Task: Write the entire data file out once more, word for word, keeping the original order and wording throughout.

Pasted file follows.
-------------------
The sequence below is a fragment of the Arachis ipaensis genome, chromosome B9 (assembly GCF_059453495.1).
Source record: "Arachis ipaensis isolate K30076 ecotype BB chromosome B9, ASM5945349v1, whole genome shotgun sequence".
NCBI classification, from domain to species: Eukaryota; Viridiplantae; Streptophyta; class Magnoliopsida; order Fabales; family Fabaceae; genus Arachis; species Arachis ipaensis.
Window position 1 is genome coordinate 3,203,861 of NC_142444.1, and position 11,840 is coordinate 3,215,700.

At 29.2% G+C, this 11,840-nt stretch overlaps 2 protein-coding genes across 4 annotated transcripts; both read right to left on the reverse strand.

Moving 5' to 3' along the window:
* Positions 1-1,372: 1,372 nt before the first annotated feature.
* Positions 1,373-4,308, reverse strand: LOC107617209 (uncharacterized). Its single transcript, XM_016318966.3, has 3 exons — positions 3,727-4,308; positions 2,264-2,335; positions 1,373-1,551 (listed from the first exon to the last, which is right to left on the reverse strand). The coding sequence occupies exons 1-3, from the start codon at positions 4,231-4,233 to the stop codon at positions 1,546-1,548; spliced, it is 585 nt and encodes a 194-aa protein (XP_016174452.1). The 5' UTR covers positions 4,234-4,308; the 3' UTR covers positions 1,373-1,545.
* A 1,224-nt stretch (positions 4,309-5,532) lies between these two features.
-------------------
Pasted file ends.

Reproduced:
The sequence below is a fragment of the Arachis ipaensis genome, chromosome B9 (assembly GCF_059453495.1).
Source record: "Arachis ipaensis isolate K30076 ecotype BB chromosome B9, ASM5945349v1, whole genome shotgun sequence".
NCBI classification, from domain to species: Eukaryota; Viridiplantae; Streptophyta; class Magnoliopsida; order Fabales; family Fabaceae; genus Arachis; species Arachis ipaensis.
Window position 1 is genome coordinate 3,203,861 of NC_142444.1, and position 11,840 is coordinate 3,215,700.

At 29.2% G+C, this 11,840-nt stretch overlaps 2 protein-coding genes across 4 annotated transcripts; both read right to left on the reverse strand.

Moving 5' to 3' along the window:
* Positions 1-1,372: 1,372 nt before the first annotated feature.
* Positions 1,373-4,308, reverse strand: LOC107617209 (uncharacterized). Its single transcript, XM_016318966.3, has 3 exons — positions 3,727-4,308; positions 2,264-2,335; positions 1,373-1,551 (listed from the first exon to the last, which is right to left on the reverse strand). The coding sequence occupies exons 1-3, from the start codon at positions 4,231-4,233 to the stop codon at positions 1,546-1,548; spliced, it is 585 nt and encodes a 194-aa protein (XP_016174452.1). The 5' UTR covers positions 4,234-4,308; the 3' UTR covers positions 1,373-1,545.
* A 1,224-nt stretch (positions 4,309-5,532) lies between these two features.